I don't think adding lines like " it's not the story you'd expect if you're the kind of person who believes the NYT" really adds anything to your arguments. It's somewhat condescending and pointless.I try, as a general rule, to listen to criticism and learn from it when it's correct. (If the start-up company I'm setting up these days ever hits the big time it will be almost entirely because we were able to learn from criticism and adapt as we go). So I asked myself if perhaps Josef has a point.
On one level, he's responding with unease to a profound weariness that affects many of us as we face never-ending distortion, slander, and outright lies about our country. (Too much of the distortions, lies and slander originate here, in Israel, and are disseminated by Israelis). I admit that the need to dedicate a chunk of my life to defend my country and society from such malice wears me down and at times this may express itself in rough-edged formulations.
On a more basic level, however, not a personal one, the question is if the general reportage from Israel in mainstream American media is mostly fair and balanced, or perhaps hopelessly wrong. (The question can't even be posed about the European media, which is hopeless).
Israel is permanently scrutinized by the Western media to an unprecedented degree. Most people don't know much about the going-ons of such faraway places such as Australia, Korea, Ukraine, Poland, Spain, Argentina or South Africa, to name a handful of places each of which is much larger than Israel. Who knows anything about Chile except that they're good at getting miners out from under mountains? Not so Israel: since there are more foreign reporters here than in almost any place in the world except Washington, London and perhaps Paris or Berlin, the number of stories filed here is beyond any reasonable proportion. There's no other country in which mutterings of bored politicians routinely get into the New York Times, or where minor events will be reported on television screens across the world with predictable regularity.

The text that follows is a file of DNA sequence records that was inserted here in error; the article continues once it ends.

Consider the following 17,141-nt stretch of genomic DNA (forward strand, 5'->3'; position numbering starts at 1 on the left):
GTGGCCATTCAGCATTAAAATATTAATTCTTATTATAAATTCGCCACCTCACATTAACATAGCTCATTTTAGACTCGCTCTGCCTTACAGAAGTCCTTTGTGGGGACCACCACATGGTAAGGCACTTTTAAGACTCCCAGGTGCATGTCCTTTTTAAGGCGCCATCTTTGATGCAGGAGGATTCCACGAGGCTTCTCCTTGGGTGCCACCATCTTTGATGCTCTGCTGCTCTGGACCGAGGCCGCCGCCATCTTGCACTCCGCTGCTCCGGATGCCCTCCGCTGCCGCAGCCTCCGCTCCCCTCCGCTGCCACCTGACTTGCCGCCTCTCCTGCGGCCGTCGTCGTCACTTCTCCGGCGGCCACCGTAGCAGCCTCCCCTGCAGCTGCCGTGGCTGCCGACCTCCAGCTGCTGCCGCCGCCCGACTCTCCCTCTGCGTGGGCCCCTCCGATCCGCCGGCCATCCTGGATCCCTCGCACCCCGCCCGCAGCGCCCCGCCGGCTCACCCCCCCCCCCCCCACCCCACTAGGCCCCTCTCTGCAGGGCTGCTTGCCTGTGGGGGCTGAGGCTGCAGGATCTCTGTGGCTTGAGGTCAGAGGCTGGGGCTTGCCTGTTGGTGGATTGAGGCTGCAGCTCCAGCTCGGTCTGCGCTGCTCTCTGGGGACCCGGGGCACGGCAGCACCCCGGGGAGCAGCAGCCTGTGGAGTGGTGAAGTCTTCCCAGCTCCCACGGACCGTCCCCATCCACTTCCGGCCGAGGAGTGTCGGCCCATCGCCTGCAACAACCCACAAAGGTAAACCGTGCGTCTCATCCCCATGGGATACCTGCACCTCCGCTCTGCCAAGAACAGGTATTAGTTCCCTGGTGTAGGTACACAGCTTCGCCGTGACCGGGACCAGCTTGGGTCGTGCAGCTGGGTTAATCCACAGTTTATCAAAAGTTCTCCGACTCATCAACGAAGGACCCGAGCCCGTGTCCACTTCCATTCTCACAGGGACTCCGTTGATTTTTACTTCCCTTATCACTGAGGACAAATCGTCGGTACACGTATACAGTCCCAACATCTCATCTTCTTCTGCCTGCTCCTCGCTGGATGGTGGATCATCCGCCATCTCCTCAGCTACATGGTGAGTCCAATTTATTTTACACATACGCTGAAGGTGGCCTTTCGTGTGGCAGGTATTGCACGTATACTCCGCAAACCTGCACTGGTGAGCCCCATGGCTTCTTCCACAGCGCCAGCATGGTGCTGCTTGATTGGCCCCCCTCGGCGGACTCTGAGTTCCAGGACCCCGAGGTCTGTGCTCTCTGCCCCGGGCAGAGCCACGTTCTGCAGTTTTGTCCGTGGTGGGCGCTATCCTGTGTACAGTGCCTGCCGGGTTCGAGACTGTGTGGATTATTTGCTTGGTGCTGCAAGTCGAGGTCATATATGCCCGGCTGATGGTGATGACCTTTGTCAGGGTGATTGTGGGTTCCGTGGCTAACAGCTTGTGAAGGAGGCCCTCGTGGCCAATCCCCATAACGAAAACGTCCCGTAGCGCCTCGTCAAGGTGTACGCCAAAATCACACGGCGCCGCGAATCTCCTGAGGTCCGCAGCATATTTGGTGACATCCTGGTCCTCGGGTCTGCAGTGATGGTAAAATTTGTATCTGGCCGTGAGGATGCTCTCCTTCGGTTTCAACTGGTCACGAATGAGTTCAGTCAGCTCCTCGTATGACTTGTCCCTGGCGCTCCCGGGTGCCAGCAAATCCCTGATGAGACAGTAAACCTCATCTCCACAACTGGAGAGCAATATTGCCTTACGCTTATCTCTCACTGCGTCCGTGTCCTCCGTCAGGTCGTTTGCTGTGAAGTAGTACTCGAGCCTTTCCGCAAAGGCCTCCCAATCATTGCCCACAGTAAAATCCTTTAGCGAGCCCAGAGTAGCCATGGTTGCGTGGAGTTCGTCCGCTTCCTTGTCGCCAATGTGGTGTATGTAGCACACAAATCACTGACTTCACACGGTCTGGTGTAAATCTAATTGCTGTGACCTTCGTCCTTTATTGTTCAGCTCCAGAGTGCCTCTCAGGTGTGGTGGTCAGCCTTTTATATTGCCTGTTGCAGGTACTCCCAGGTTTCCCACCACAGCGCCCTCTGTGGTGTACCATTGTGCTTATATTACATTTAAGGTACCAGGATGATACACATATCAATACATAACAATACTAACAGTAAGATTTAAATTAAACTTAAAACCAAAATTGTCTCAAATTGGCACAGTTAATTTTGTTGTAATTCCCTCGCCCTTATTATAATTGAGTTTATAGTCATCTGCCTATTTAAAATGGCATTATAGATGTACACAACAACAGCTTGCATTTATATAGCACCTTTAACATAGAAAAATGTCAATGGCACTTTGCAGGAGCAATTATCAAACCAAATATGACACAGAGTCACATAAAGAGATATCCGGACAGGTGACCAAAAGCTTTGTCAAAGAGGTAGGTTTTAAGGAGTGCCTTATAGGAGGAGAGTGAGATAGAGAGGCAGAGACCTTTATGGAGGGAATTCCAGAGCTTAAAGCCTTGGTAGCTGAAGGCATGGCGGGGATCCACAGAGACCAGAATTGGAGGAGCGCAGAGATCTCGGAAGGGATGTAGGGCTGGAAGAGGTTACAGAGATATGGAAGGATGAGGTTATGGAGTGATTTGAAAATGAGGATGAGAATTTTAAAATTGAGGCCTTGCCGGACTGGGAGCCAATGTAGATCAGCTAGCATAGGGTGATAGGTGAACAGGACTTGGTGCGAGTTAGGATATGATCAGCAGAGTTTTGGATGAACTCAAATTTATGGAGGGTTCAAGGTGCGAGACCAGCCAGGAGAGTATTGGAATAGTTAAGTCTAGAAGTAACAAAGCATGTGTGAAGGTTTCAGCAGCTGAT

That's the way it is, and I'm not even complaining anymore. However, since there's so much attention on us, it seems logical to expect that the overall story should be at least vaguely reliable. If it were, Josef's complaint would be justified. But is it? Here's a test for you.
For the long-term reportage of Israel to be reasonably reliable and unbiased, it would necessarily have to include, alongside the specifics of our mistakes and weaknesses, also a long-term presentation of most of the following:
1. Hundreds of thousands of Israeli Arabs identify themselves as Israelis, wouldn't wish to live anywhere else, and strive to be more integrated into the Jewish majority, not less so, even as they preserve their own cultural and religious identity.
2. A total majority of the large numbers of West Bank and Gaza Palestinians who used to work in Israel had at least some Israeli employers or colleagues with whom they had excellent personal relations.
3. Some 100,000 Palestinians have moved into Israel since 1967, and are now Israeli citizens.
4. A sizable number of Palestinians in East Jerusalem will chose to be Israelis, not Palestinians, should they be given the choice.
5. Hundreds of refugees enter Israel every day (500 refugees a day is the equivalent of 20,000 a day into the US, or about 5,000 into Germany). They cross over from Egypt, and as soon as they cross the border road they sit quietly alongside it and wait for the army to come and pick them up and bus them into Beer Sheva or Tel Aviv. Many, perhaps even a majority of them, are Muslims. None are Jews.
6. A large majority of Israelis - probably well above 70% - yearn for peace with an independent Palestinian state on the West Bank and Gaza. They don't believe it will happen in their lifetimes, but they yearn for it none-the-less.
7. The IDF, from generals to grunts, gives thought, plans, and trains so as to minimize the harm it does while at war, and respects the sanctity of human life, all human life.
I could go on and on, but my point is simple: are these fundamental outlines of Israel's story clear and obvious to the non-Israelis who learn about us from the American media, and does the media make clear that it's daily fare of stories about all the things wrong with Israeli society are a distortion, as news often are? If so, then Josef's criticism is justified.
If not, I rest my case.